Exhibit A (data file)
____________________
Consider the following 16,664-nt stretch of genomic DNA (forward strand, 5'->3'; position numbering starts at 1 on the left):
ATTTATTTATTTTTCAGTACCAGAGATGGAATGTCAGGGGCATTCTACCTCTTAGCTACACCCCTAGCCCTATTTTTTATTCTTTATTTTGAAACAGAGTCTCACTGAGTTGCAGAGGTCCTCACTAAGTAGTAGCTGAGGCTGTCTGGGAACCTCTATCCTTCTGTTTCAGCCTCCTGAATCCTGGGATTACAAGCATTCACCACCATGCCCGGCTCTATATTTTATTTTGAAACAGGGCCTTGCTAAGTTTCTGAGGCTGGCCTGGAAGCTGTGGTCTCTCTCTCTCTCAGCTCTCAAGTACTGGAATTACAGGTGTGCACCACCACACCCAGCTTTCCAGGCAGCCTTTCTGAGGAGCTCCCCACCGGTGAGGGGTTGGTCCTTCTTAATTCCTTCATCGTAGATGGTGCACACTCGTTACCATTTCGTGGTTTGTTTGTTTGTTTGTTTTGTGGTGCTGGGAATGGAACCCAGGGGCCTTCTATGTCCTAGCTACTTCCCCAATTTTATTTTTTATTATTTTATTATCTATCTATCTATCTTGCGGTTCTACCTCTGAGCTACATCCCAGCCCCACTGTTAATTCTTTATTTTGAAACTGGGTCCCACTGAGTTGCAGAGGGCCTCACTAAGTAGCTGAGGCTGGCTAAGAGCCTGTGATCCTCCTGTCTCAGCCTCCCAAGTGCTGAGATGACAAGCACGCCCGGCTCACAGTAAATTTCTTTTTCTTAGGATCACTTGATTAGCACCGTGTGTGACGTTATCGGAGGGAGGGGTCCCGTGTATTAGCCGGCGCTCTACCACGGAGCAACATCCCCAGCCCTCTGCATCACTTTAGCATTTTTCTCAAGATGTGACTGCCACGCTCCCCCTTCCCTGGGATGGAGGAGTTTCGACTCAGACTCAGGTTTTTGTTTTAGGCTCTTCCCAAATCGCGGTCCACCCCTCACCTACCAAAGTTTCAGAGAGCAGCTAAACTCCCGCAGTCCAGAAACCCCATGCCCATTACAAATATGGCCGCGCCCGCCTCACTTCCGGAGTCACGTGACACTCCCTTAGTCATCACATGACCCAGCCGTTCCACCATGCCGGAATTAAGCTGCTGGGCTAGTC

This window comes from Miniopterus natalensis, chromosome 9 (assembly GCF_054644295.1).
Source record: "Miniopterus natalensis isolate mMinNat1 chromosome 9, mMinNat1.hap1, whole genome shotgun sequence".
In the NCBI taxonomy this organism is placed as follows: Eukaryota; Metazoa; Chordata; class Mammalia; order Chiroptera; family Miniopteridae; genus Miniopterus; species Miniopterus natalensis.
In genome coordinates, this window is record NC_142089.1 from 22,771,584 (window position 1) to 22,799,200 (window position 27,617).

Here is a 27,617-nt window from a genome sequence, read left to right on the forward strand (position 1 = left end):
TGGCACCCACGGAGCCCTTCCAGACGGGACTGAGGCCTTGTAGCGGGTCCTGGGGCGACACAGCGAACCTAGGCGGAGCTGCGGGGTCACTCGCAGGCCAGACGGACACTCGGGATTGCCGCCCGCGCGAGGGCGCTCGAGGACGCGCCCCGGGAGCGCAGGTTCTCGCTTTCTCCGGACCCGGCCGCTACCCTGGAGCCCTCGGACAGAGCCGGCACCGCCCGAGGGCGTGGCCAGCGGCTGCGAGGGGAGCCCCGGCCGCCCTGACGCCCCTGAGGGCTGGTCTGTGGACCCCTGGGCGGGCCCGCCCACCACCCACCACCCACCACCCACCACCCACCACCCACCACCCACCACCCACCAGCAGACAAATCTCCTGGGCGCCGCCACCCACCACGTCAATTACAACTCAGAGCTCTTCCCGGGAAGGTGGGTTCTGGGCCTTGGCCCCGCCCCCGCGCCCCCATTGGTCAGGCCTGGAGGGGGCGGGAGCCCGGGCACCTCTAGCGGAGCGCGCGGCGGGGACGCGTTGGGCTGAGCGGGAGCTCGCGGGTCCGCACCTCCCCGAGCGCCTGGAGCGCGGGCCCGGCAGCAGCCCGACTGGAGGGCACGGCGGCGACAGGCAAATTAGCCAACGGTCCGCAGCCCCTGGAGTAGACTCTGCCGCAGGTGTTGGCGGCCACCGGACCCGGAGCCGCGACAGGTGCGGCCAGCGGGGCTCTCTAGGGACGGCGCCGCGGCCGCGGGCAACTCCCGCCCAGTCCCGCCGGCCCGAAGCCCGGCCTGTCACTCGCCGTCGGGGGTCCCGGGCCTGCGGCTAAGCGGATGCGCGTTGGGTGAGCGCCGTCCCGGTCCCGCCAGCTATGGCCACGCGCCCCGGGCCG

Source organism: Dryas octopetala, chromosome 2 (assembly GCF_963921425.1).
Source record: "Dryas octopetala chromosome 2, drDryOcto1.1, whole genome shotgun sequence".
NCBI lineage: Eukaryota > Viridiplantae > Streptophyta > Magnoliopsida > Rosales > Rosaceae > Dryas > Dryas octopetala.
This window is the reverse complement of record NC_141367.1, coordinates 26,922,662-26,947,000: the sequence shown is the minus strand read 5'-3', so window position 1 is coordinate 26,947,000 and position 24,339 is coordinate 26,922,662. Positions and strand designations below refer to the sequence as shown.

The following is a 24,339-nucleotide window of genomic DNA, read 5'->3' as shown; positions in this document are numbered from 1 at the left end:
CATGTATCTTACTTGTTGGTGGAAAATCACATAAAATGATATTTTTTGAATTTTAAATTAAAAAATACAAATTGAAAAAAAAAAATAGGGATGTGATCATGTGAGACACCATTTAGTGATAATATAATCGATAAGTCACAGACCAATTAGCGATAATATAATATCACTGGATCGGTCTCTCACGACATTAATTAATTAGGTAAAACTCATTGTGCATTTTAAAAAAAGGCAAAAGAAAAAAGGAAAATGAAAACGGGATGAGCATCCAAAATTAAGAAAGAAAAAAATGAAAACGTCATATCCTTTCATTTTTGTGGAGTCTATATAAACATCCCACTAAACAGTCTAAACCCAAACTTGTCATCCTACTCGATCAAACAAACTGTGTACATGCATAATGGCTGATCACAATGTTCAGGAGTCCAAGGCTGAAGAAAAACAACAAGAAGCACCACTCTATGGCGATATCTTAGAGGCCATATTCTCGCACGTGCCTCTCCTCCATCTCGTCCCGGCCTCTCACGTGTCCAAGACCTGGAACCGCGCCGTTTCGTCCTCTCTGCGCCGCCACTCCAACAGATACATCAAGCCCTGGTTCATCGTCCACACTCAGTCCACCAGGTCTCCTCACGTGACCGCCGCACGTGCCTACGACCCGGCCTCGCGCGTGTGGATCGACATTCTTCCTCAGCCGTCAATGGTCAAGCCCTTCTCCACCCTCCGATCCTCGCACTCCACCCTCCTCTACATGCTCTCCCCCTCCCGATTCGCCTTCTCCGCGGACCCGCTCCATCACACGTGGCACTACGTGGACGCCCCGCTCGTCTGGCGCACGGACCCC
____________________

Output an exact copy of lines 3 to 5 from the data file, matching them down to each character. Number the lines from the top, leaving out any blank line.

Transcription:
This window comes from Miniopterus natalensis, chromosome 9 (assembly GCF_054644295.1).
Source record: "Miniopterus natalensis isolate mMinNat1 chromosome 9, mMinNat1.hap1, whole genome shotgun sequence".
In the NCBI taxonomy this organism is placed as follows: Eukaryota; Metazoa; Chordata; class Mammalia; order Chiroptera; family Miniopteridae; genus Miniopterus; species Miniopterus natalensis.